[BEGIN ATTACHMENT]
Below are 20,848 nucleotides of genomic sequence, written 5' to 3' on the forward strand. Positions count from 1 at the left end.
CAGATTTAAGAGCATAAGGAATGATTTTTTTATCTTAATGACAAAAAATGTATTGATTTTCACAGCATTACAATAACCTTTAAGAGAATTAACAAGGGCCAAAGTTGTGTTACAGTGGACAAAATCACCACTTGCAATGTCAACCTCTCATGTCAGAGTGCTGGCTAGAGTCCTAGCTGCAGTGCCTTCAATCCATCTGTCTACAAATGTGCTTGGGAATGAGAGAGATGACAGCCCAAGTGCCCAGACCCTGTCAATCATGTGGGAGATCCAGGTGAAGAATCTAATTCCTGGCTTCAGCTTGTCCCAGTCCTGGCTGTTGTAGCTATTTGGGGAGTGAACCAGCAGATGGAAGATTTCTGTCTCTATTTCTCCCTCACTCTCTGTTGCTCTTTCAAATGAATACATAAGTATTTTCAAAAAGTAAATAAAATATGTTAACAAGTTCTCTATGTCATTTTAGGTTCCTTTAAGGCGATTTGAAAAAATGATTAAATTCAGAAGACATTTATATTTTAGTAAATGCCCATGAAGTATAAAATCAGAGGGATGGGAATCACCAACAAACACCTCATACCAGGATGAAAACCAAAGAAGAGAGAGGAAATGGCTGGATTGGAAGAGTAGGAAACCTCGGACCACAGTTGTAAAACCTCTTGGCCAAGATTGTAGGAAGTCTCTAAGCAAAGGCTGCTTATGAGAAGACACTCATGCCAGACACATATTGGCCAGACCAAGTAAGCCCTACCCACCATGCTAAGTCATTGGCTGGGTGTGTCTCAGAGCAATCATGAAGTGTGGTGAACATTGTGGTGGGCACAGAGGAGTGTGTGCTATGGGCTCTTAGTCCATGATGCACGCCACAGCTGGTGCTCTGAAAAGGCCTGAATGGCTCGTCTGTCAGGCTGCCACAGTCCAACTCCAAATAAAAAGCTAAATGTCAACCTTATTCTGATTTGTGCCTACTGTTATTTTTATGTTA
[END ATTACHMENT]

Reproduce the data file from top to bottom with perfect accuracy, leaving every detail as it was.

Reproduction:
Below are 20,848 nucleotides of genomic sequence, written 5' to 3' on the forward strand. Positions count from 1 at the left end.
CAGATTTAAGAGCATAAGGAATGATTTTTTTATCTTAATGACAAAAAATGTATTGATTTTCACAGCATTACAATAACCTTTAAGAGAATTAACAAGGGCCAAAGTTGTGTTACAGTGGACAAAATCACCACTTGCAATGTCAACCTCTCATGTCAGAGTGCTGGCTAGAGTCCTAGCTGCAGTGCCTTCAATCCATCTGTCTACAAATGTGCTTGGGAATGAGAGAGATGACAGCCCAAGTGCCCAGACCCTGTCAATCATGTGGGAGATCCAGGTGAAGAATCTAATTCCTGGCTTCAGCTTGTCCCAGTCCTGGCTGTTGTAGCTATTTGGGGAGTGAACCAGCAGATGGAAGATTTCTGTCTCTATTTCTCCCTCACTCTCTGTTGCTCTTTCAAATGAATACATAAGTATTTTCAAAAAGTAAATAAAATATGTTAACAAGTTCTCTATGTCATTTTAGGTTCCTTTAAGGCGATTTGAAAAAATGATTAAATTCAGAAGACATTTATATTTTAGTAAATGCCCATGAAGTATAAAATCAGAGGGATGGGAATCACCAACAAACACCTCATACCAGGATGAAAACCAAAGAAGAGAGAGGAAATGGCTGGATTGGAAGAGTAGGAAACCTCGGACCACAGTTGTAAAACCTCTTGGCCAAGATTGTAGGAAGTCTCTAAGCAAAGGCTGCTTATGAGAAGACACTCATGCCAGACACATATTGGCCAGACCAAGTAAGCCCTACCCACCATGCTAAGTCATTGGCTGGGTGTGTCTCAGAGCAATCATGAAGTGTGGTGAACATTGTGGTGGGCACAGAGGAGTGTGTGCTATGGGCTCTTAGTCCATGATGCACGCCACAGCTGGTGCTCTGAAAAGGCCTGAATGGCTCGTCTGTCAGGCTGCCACAGTCCAACTCCAAATAAAAAGCTAAATGTCAACCTTATTCTGATTTGTGCCTACTGTTATTTTTATGTTA